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Stateless versus Stateful Transactions

Think back to your school math classes where you learned about, say, the square root function. You learned that you can call the function with an argument and it returns the result, e.g.,

(sqrt 9)
3

If you call it again with the same argument, you get the same result:

(sqrt 9)
3

This is called a stateless function.

Contrast that with the following function. The function mimics the situation of withdrawing money from a bank account. The function is withdraw and it takes as argument an amount to be withdrawn. It returns the balance remaining after withdrawal. For example, suppose you begin with $100 in the account and withdraw $25:

(withdraw 25)
75

Call the function again with the same argument:

(withdraw 25)
50

Observe that the expression (withdraw 25), evaluated twice, yields different results. This is a different kind of behavior than that exhibited by the square root function. The withdraw function is a stateful function—it maintains a record of the balance and decrements that balance each time the function is called.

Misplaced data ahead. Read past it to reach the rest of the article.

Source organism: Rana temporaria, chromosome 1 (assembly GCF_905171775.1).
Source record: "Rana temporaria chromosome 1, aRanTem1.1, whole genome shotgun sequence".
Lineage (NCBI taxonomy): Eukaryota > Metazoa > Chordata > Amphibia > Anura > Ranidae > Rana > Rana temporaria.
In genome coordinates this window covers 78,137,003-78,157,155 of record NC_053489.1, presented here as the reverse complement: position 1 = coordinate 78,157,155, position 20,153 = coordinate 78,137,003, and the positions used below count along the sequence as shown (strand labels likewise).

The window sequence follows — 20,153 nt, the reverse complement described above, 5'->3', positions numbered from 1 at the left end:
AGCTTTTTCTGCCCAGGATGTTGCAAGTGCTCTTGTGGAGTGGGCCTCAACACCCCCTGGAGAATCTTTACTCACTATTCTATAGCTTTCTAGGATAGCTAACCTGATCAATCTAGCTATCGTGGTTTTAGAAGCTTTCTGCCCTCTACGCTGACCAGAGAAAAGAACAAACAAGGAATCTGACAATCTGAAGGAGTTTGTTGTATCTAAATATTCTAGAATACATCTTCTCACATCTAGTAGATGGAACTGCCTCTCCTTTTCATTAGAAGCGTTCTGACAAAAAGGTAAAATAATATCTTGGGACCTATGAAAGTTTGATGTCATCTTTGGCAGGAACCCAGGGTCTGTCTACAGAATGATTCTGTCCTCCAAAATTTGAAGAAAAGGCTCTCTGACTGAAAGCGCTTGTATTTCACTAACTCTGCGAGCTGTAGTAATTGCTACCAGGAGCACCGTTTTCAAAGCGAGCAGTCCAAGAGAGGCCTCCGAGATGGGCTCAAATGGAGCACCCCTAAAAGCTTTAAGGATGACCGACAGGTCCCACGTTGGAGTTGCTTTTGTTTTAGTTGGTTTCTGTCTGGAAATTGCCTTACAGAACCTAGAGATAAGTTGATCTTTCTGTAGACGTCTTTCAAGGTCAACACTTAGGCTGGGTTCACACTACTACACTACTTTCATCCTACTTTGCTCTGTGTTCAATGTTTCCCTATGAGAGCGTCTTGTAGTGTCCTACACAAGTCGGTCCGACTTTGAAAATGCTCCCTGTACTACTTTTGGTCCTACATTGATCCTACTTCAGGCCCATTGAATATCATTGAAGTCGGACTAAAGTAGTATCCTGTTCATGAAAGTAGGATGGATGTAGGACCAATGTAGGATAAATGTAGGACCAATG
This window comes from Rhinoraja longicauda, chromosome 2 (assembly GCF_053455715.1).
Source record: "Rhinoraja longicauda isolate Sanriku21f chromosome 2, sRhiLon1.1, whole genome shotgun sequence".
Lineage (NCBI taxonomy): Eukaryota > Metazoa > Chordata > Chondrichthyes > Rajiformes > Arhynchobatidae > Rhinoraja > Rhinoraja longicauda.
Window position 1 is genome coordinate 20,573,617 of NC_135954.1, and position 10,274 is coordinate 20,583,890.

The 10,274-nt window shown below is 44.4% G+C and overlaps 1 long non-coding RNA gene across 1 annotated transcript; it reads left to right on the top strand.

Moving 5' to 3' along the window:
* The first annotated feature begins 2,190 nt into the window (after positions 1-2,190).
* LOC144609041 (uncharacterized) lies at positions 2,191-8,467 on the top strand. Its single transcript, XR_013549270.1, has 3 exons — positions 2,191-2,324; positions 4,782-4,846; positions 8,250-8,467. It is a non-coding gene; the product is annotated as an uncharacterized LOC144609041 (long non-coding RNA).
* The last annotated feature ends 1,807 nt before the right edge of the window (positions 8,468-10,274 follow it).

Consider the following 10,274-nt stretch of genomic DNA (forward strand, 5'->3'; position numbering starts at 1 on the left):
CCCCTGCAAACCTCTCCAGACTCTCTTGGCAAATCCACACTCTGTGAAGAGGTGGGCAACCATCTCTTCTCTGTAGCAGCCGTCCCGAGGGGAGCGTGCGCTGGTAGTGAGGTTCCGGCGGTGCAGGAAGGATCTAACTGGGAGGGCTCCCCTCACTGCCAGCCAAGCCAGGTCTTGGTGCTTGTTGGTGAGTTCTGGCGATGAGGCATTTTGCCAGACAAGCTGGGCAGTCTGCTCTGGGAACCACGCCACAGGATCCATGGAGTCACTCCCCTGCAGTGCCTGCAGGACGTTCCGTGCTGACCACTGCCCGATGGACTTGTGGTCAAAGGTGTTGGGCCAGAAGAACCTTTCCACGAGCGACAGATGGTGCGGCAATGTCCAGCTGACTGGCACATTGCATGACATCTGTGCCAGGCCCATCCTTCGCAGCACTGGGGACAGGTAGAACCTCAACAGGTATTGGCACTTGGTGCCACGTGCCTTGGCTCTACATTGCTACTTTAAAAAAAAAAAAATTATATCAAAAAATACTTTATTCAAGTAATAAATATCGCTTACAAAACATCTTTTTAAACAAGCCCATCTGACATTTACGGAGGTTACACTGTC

The withdraw function can be converted into a stateless function. Call it with two arguments: the amount to be withdrawn and a record of your transactions. Here is an XML document that records the initial balance and the first withdrawal:

<BankRecord>
      <InitialBalance>100</InitialBalance>
      <Withdrawal>25</Withdrawal>
      <CurrentBalance>75</CurrentBalance>
</BankRecord>

Call the new withdraw function with the withdrawal amount and the BankRecord and it returns the updated BankRecord:

(withdraw 25 BankRecord)
<BankRecord>
      <InitialBalance>100</InitialBalance>
      <Withdrawal>25</Withdrawal>
      <Withdrawal>25</Withdrawal>
      <CurrentBalance>50</CurrentBalance>
</BankRecord>

If the new withdraw function is called again with the same arguments, it yields the same result.

With the new withdraw function the onus is on the user of the function to keep his records. In the previous—stateful—withdraw function the onus was on the function to keep the users' records.

Now let's turn our attention to web sites. Many are stateless and yet appear to be stateful—they greet you Hello Roger, welcome back and they remember your last purchase Based on your last purchase, you might be interested in these books. If the web site is stateless then how is it doing this? Answer: behind the scenes it creates a record on your behalf and stores that record on your machine. When you visit the web site it retrieves the record from your machine and uses the information in the record to greet you and locate books related to your last purchase. This record is called a cookie.

Now you know the difference between a stateless and a stateful transaction.

For more information, see the book Structure and Interpretation of Computer Programs, p.219-220.

Here is a Polish translation of this article

Last Updated: July 17, 2014